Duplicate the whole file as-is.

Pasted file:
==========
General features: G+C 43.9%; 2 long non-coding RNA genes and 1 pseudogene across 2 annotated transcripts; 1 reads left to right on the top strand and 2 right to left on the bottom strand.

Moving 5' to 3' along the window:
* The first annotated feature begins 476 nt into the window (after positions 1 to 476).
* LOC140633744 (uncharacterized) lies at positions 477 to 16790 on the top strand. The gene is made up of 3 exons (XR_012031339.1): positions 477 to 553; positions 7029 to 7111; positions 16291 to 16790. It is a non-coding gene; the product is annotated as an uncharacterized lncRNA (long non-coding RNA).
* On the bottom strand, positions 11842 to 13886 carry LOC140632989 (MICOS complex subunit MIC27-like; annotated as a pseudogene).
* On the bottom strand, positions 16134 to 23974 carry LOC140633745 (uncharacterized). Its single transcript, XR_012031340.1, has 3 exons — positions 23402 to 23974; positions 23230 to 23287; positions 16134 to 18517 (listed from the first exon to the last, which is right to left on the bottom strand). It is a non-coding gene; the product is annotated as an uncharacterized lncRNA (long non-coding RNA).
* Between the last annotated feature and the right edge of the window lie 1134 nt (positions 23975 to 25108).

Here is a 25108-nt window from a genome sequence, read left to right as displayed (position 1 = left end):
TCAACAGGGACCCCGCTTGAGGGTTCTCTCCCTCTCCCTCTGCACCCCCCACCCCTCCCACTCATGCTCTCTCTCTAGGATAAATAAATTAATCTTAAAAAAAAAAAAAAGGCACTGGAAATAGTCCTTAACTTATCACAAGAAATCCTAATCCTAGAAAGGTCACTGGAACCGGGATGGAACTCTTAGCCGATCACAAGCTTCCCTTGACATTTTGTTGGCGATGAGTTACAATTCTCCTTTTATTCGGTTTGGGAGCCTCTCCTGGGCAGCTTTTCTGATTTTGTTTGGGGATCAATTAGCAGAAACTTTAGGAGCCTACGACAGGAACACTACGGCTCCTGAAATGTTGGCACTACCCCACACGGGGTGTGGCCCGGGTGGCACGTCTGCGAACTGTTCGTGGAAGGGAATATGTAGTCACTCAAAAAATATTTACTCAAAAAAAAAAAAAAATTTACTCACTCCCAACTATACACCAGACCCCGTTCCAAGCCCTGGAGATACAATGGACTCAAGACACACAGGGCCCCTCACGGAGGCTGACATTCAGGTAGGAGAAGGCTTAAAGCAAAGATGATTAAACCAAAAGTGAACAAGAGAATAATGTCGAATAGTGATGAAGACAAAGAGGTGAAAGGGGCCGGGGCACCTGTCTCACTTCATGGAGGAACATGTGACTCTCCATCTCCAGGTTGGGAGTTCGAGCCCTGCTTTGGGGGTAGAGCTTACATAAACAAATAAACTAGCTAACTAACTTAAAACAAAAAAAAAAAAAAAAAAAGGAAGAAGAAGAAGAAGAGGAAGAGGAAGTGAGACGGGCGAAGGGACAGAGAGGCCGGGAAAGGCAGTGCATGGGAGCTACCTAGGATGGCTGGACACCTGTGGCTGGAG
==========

General features: G+C 43.9%; 2 long non-coding RNA genes and 1 pseudogene across 2 annotated transcripts; 1 reads left to right on the top strand and 2 right to left on the bottom strand.

Moving 5' to 3' along the window:
* The first annotated feature begins 476 nt into the window (after positions 1 to 476).
* LOC140633744 (uncharacterized) lies at positions 477 to 16790 on the top strand. The gene is made up of 3 exons (XR_012031339.1): positions 477 to 553; positions 7029 to 7111; positions 16291 to 16790. It is a non-coding gene; the product is annotated as an uncharacterized lncRNA (long non-coding RNA).
* On the bottom strand, positions 11842 to 13886 carry LOC140632989 (MICOS complex subunit MIC27-like; annotated as a pseudogene).
* On the bottom strand, positions 16134 to 23974 carry LOC140633745 (uncharacterized). Its single transcript, XR_012031340.1, has 3 exons — positions 23402 to 23974; positions 23230 to 23287; positions 16134 to 18517 (listed from the first exon to the last, which is right to left on the bottom strand). It is a non-coding gene; the product is annotated as an uncharacterized lncRNA (long non-coding RNA).
* Between the last annotated feature and the right edge of the window lie 1134 nt (positions 23975 to 25108).

Here is a 25108-nt window from a genome sequence, read left to right as displayed (position 1 = left end):
TCAACAGGGACCCCGCTTGAGGGTTCTCTCCCTCTCCCTCTGCACCCCCCACCCCTCCCACTCATGCTCTCTCTCTAGGATAAATAAATTAATCTTAAAAAAAAAAAAAAGGCACTGGAAATAGTCCTTAACTTATCACAAGAAATCCTAATCCTAGAAAGGTCACTGGAACCGGGATGGAACTCTTAGCCGATCACAAGCTTCCCTTGACATTTTGTTGGCGATGAGTTACAATTCTCCTTTTATTCGGTTTGGGAGCCTCTCCTGGGCAGCTTTTCTGATTTTGTTTGGGGATCAATTAGCAGAAACTTTAGGAGCCTACGACAGGAACACTACGGCTCCTGAAATGTTGGCACTACCCCACACGGGGTGTGGCCCGGGTGGCACGTCTGCGAACTGTTCGTGGAAGGGAATATGTAGTCACTCAAAAAATATTTACTCAAAAAAAAAAAAAAATTTACTCACTCCCAACTATACACCAGACCCCGTTCCAAGCCCTGGAGATACAATGGACTCAAGACACACAGGGCCCCTCACGGAGGCTGACATTCAGGTAGGAGAAGGCTTAAAGCAAAGATGATTAAACCAAAAGTGAACAAGAGAATAATGTCGAATAGTGATGAAGACAAAGAGGTGAAAGGGGCCGGGGCACCTGTCTCACTTCATGGAGGAACATGTGACTCTCCATCTCCAGGTTGGGAGTTCGAGCCCTGCTTTGGGGGTAGAGCTTACATAAACAAATAAACTAGCTAACTAACTTAAAACAAAAAAAAAAAAAAAAAAAGGAAGAAGAAGAAGAAGAGGAAGAGGAAGTGAGACGGGCGAAGGGACAGAGAGGCCGGGAAAGGCAGTGCATGGGAGCTACCTAGGATGGCTGGACACCTGTGGCTGGAG